Upspide Down


He says "upspide down" instead of upside down. It always makes me want to sing,

Upspide down,
Boy you turn me
Inside out and
round and round

A few weeks ago while visiting the library, he really turned me inside out. There was a little boy in the children's section, and Aidan could not have been more rude to him. Aidan laughed in his face when the little boy introduced himself, and it did not improve from there. I decided the best thing for us to do was high tail it out of the library, so I gathered up the kids and our books and headed for the check out desk. While I was chatting it up with the librarian, Aidan wandered away from me, and next thing I knew he was back by my side and the little boy's mother was wagging her finger in his face saying, "You don't push!"

Could I just crawl into my library bag and die now? I was disappointed with Aidan, and I was also shocked that the little boy's mother decided to get in Aidan's face instead of mine. Now I know how little boys can be; I have a little brother and I've heard plenty of stories about George when he was a wee one. This wasn't our first altercation either.

writing a letter of apology

The funny thing is I forgot about all of this until today. We were leaving the library and guess who I saw? From the look on her face, I'm pretty sure the little boy's mom recognized me too. She gave me a curt smile, and I barely eked out a hi. A few steps later Aidan said, "Is that the little boy I pushed?"

"Yes, it is."

"I really want to say I'm sorry to him."

So we turned around, despite the pit in my stomach weighing me down, and Aidan apologized to the little boy. Then Aidan added, "Do you want to be friends?"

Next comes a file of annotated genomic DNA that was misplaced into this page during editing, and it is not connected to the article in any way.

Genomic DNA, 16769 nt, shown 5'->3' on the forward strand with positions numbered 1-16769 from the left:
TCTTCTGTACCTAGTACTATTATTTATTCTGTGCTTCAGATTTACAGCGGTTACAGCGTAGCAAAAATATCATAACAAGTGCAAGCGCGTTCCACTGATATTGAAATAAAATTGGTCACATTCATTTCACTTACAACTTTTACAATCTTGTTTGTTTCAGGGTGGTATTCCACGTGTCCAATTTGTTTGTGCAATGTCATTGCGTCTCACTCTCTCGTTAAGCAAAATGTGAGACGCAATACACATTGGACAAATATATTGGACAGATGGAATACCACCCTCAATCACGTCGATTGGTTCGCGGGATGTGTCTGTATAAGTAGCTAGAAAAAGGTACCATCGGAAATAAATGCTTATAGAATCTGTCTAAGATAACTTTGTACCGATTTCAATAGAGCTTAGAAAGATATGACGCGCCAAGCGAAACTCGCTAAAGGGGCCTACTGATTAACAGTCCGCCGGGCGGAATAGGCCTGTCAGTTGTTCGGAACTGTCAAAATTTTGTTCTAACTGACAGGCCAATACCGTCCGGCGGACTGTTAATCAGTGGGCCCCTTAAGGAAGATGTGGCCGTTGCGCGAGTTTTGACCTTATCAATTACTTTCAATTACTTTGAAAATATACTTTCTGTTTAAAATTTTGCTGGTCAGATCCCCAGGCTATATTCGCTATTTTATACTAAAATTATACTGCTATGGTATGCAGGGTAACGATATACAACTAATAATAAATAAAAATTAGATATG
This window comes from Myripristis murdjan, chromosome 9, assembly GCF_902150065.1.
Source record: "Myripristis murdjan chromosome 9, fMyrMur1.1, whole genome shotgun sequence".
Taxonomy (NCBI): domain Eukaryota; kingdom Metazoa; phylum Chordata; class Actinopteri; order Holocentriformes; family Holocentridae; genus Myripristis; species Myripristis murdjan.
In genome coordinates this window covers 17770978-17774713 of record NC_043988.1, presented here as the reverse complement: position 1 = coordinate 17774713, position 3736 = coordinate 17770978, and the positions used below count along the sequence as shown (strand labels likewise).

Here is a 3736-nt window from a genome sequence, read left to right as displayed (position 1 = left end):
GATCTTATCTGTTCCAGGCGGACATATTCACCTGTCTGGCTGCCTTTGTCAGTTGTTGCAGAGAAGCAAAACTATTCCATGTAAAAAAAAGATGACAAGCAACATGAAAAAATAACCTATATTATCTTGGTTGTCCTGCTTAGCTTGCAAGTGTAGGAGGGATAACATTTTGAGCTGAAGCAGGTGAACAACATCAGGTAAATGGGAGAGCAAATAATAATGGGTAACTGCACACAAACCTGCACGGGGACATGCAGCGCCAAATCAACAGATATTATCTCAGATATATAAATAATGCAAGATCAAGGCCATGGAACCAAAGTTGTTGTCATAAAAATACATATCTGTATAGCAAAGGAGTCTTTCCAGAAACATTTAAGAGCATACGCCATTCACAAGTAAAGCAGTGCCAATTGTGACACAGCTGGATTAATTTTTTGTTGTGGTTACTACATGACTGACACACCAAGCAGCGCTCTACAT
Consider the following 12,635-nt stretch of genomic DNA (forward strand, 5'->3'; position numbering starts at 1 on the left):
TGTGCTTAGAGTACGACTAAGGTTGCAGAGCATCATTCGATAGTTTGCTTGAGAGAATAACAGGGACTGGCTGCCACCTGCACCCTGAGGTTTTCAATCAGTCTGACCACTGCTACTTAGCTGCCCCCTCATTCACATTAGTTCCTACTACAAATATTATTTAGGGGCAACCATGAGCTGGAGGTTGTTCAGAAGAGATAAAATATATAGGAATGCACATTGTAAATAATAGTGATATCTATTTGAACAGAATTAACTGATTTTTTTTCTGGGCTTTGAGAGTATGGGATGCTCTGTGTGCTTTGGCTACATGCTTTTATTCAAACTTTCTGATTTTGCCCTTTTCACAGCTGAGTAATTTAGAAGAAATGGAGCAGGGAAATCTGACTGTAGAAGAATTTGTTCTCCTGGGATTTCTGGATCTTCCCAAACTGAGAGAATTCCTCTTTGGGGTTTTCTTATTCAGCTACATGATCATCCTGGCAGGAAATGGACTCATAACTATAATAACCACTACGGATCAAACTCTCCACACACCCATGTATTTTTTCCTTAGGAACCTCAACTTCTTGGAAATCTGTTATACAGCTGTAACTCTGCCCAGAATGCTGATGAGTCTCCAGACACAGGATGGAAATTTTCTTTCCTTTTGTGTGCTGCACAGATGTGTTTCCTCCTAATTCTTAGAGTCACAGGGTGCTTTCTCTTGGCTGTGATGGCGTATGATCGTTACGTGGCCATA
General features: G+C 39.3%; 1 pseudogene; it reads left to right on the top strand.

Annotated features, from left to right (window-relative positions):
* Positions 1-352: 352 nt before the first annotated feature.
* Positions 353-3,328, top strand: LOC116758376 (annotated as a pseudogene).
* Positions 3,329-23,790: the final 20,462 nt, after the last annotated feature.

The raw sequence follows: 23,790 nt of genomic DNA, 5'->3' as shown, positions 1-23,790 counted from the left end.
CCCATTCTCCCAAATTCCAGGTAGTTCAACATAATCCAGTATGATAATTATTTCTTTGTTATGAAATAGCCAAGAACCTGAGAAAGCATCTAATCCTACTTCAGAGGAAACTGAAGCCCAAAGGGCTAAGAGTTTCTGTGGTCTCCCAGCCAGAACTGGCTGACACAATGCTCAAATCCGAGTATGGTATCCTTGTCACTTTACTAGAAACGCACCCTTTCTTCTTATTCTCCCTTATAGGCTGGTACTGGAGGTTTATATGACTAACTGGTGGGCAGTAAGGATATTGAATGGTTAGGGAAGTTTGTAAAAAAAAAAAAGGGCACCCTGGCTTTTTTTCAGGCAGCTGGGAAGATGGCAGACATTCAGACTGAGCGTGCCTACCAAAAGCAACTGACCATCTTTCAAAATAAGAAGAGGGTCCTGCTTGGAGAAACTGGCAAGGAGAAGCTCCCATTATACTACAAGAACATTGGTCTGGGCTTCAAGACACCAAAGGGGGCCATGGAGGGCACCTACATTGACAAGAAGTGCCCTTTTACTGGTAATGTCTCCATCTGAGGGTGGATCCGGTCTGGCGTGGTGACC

Little boy of mine, you sure know how to turn your mother upspide down.

"Thug means never having to say you're sorry." U-Turn from Weeds Season 3


  1. Aww. That's so sweet - not the first part, but the heartfelt apology that was his own idea. Love that.

  2. I love that he came up with that apology on his own. Amazing!

  3. Man, I feel you. I am always ten steps behind Benen the Aggresor. When he pops out with Benen the Apoligizer it kills me. I just keep up with my mantra that someday my spitting, hitting, crying child might just become a compassionate person. Might just. If I live through the highs and lows. Thanks for some perspective.

  4. Oh, my. Having been with you during the first incident, I wish I had seen the follow up. So sweet that he wants to be "friends." But maybe you won't see them at the library again or have to worry about another meeting ;)

    What's the "sorry" to Luke for? who knows, right? cute picture, anyways.

  5. AnonymousJuly 16, 2008

    Oh, the antics of the young at the library. I'm knee deep in overly excited children right now and Monday was a "naughty" day. When one is bad, the rest turn into sharks at a feeding frenzy.

    I can understand why she scolded your son. I would have too, especially if I hadn't seen a parent around. At my library, kids will just walk in, or parents will drop them off and not stay to supervise. Generally speaking, there aren't usually parents to talk to.

    I told a 3 year old to stop screaming the other day -- it had been going on for at least 5 minutes -- when his mom came out of the wood work and scolded me for scolding her son. However, it wasn't as though she was doing anything about it. Not to say you weren't, because you didn't see it happen, but still, I can see where she came from with that.